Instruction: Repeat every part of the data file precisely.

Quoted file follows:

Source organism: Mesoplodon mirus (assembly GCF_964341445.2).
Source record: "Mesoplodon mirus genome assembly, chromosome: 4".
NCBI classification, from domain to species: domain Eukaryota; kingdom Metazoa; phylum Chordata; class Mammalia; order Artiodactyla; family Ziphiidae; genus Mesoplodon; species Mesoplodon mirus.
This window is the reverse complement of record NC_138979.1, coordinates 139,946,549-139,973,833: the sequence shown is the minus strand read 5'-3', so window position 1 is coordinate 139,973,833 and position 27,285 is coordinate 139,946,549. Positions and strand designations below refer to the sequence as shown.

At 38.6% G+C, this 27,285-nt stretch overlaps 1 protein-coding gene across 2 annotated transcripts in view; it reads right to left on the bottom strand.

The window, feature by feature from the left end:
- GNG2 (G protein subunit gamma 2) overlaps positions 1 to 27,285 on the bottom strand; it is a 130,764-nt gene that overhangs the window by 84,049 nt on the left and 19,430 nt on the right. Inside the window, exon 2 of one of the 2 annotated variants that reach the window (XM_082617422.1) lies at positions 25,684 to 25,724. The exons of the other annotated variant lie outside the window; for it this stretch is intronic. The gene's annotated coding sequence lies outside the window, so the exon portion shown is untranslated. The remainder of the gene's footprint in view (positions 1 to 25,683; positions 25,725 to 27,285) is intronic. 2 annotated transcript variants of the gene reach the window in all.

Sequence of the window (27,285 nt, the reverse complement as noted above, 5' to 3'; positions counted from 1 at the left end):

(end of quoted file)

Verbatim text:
Source organism: Mesoplodon mirus (assembly GCF_964341445.2).
Source record: "Mesoplodon mirus genome assembly, chromosome: 4".
NCBI classification, from domain to species: domain Eukaryota; kingdom Metazoa; phylum Chordata; class Mammalia; order Artiodactyla; family Ziphiidae; genus Mesoplodon; species Mesoplodon mirus.
This window is the reverse complement of record NC_138979.1, coordinates 139,946,549-139,973,833: the sequence shown is the minus strand read 5'-3', so window position 1 is coordinate 139,973,833 and position 27,285 is coordinate 139,946,549. Positions and strand designations below refer to the sequence as shown.

At 38.6% G+C, this 27,285-nt stretch overlaps 1 protein-coding gene across 2 annotated transcripts in view; it reads right to left on the bottom strand.

The window, feature by feature from the left end:
- GNG2 (G protein subunit gamma 2) overlaps positions 1 to 27,285 on the bottom strand; it is a 130,764-nt gene that overhangs the window by 84,049 nt on the left and 19,430 nt on the right. Inside the window, exon 2 of one of the 2 annotated variants that reach the window (XM_082617422.1) lies at positions 25,684 to 25,724. The exons of the other annotated variant lie outside the window; for it this stretch is intronic. The gene's annotated coding sequence lies outside the window, so the exon portion shown is untranslated. The remainder of the gene's footprint in view (positions 1 to 25,683; positions 25,725 to 27,285) is intronic. 2 annotated transcript variants of the gene reach the window in all.

Sequence of the window (27,285 nt, the reverse complement as noted above, 5' to 3'; positions counted from 1 at the left end):